You’re an experienced small business owner who takes pride in providing quality services to your clients—but even the most diligent professionals can have an off day. Luckily, there is coverage available to ensure that honest mistakes don’t turn into financial disasters.
What is E&O Insurance?
Also known as Professional Liability Insurance, E&O Insurance is there to protect you in case a mistake made by you, or one of your employees, leads to damages to a client or other party. While policies vary widely from carrier to carrier, and from business type to business type, most E&O policies will provide coverage for defending a lawsuit and paying damages you are found responsible for.
What does E&O cover?
Carriers write E&O policies to fit specific industries, making these policies, and the events they cover, particularly diverse. Depending on your area of business, covered events may include accidental copyright infringement, negligence, data breeches, work that falls behind schedule, malpractice, and much more. Most E&O policies cover court costs, legal fees, settlements, and judgments. These policies do not cover every potential source of liability; most exclude personal injury, punitive damages, or intentionally malicious acts.
A couple examples
A freelance graphic designer creates a logo for an emerging company called Widgets Inc. A month later, after Widgets Inc. has purchased signage, printed business cards, and taken other steps to brand themselves with their new logo, they receive a cease and desist letter from Sprockets Corp. alleging that the new Widgets Inc. logo is too similar to Sproket’s own. Through a simple mistake, the graphic designer has caused Widgets Inc. to spend thousands of dollars on materials they are now unable to use. If our graphic designer carries an E&O policy she will be able to file a claim and cover the costs arising from the snafu, rather than paying out of her own pocket.
A real estate agent lists a home and facilitates a successful sale. Months later, the buyers file a lawsuit. It turns out that one of the property lines of the house in question is disputed by a neighbor. While the agent was unaware of this dispute, he is now being accused of failing to disclose the dispute at the time of sale. If the agent carries E&O insurance he can expect costs associated with defending himself in court, as well as any damages awarded to the plaintiffs, to be covered by his policy.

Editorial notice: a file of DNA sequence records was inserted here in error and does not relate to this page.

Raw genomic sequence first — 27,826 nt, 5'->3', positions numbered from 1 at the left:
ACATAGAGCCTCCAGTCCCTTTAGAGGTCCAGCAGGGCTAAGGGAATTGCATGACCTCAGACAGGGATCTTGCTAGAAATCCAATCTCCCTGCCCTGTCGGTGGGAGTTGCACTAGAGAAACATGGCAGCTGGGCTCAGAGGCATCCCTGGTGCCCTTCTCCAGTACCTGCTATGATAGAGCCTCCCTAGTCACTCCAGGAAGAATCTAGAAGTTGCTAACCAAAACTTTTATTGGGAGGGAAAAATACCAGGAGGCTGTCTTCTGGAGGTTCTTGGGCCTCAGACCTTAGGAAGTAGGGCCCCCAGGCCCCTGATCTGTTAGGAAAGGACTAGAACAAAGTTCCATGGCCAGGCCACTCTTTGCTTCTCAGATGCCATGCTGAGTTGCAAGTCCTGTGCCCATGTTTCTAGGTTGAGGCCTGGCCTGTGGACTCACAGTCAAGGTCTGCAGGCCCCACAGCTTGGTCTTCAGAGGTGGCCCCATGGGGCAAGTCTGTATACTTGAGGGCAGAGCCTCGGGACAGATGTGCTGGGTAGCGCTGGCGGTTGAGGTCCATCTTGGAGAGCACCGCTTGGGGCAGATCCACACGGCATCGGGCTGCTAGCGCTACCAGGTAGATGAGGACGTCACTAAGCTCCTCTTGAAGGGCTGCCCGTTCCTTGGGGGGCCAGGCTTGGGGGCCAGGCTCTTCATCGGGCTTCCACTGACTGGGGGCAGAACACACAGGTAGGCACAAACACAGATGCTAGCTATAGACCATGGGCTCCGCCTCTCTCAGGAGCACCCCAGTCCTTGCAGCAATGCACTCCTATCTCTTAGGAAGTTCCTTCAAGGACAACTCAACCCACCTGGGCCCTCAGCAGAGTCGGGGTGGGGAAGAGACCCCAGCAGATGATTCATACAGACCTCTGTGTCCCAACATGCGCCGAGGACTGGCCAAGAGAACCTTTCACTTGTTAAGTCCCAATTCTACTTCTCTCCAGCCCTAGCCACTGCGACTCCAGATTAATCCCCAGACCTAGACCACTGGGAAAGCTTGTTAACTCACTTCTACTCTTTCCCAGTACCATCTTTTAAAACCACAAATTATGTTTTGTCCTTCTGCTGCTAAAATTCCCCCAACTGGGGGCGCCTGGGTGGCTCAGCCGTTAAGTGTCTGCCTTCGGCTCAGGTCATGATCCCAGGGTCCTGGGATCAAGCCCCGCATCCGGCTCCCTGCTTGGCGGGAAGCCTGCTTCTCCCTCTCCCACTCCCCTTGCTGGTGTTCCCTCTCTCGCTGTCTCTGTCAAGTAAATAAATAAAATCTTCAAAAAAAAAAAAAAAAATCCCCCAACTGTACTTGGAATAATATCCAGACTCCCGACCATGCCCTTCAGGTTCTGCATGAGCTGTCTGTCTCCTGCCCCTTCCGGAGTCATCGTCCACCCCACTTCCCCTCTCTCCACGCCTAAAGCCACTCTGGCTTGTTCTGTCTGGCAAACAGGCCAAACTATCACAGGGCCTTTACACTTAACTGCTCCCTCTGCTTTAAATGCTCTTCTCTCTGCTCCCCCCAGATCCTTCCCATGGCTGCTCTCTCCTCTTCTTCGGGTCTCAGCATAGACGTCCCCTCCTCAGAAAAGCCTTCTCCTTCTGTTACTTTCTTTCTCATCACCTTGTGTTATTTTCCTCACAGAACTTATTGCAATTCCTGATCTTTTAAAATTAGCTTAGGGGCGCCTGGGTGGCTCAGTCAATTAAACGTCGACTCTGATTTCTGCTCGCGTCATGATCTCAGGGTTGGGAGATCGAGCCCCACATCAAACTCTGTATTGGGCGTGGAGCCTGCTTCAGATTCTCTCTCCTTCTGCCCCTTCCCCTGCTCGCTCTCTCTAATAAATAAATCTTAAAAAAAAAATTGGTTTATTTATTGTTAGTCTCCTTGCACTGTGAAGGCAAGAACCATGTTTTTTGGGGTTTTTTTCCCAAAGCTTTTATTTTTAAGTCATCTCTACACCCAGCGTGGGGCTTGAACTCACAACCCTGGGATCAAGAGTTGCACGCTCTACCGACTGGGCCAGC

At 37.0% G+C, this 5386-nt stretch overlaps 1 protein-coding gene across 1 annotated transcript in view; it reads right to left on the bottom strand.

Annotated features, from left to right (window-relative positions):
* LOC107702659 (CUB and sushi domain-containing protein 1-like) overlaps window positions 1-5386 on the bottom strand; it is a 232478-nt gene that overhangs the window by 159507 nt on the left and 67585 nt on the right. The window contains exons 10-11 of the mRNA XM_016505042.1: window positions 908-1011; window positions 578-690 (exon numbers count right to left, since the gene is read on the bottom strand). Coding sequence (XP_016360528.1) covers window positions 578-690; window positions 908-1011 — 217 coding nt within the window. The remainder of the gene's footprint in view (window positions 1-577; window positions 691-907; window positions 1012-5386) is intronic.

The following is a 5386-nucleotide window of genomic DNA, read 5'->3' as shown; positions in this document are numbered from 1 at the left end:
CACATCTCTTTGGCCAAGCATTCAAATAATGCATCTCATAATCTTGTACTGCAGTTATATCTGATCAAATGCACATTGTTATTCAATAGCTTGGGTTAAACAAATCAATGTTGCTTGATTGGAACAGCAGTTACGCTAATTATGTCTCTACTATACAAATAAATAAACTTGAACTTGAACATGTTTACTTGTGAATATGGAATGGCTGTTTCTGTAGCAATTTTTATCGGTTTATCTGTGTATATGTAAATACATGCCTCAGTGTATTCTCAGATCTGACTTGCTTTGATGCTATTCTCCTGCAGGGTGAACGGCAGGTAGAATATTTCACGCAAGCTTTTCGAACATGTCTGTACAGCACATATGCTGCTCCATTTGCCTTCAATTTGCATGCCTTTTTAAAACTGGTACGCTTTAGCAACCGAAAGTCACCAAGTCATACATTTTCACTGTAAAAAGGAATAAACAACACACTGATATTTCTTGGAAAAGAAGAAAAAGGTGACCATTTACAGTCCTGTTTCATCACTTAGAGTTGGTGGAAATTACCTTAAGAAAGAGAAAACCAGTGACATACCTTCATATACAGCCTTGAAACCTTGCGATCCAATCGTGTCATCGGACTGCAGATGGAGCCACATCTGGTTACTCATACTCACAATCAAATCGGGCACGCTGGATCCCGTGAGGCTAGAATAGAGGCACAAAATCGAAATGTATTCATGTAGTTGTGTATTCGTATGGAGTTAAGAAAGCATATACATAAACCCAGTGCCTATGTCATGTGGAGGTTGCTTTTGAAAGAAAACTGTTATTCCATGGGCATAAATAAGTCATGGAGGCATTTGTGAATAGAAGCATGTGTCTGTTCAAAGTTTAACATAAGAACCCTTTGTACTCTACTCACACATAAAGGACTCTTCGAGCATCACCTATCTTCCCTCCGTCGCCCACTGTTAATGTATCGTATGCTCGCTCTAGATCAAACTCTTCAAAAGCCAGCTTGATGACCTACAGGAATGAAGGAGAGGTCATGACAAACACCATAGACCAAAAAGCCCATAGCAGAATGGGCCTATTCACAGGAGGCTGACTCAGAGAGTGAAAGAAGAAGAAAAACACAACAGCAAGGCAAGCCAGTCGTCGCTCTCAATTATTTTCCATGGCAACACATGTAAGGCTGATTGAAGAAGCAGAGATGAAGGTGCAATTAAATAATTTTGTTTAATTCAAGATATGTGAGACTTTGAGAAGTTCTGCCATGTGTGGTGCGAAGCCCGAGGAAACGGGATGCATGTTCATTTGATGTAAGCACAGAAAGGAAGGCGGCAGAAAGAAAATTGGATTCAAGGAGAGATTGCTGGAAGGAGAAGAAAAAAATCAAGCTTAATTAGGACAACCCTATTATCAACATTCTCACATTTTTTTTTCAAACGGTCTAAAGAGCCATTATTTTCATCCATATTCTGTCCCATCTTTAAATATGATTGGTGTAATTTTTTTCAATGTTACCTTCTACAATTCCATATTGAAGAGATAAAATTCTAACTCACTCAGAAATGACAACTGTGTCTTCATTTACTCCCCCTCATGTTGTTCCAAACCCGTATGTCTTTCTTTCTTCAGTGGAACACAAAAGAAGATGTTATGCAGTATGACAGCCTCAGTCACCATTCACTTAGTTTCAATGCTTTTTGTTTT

Who needs E&O insurance?
Simply put, anyone who owns a business—including independent contractors and other solo ventures—that exchanges services for money should strongly consider carrying an E&O policy. This group includes the majority of businesses large and small, including,
· Real estate agents
· Creative freelancers
· Event planners
· Medical professionals
For some of these professions, E&O insurance may be a requirement for licensure. Be sure to check the requirements in your state and make sure your coverage complies with all regulations.
Seek professional advice
You don’t need to be an insurance industry insider to guess that the coverage needs of a general contractor and those of an accountant are going to be radically different. The diversity of businesses that E&O policies are written for makes industry standards for these policies difficult to pin down and may make purchasing coverage particularly confusing to consumers. One thing can be said for certain: if you provide services directly to clients, then an E&O policy can provide critical coverage for your business. Moreland Insurance’s independent agents will be happy to help you evaluate your coverage needs and find the policy that is right for your industry, your level of exposure, and ultimately, your business.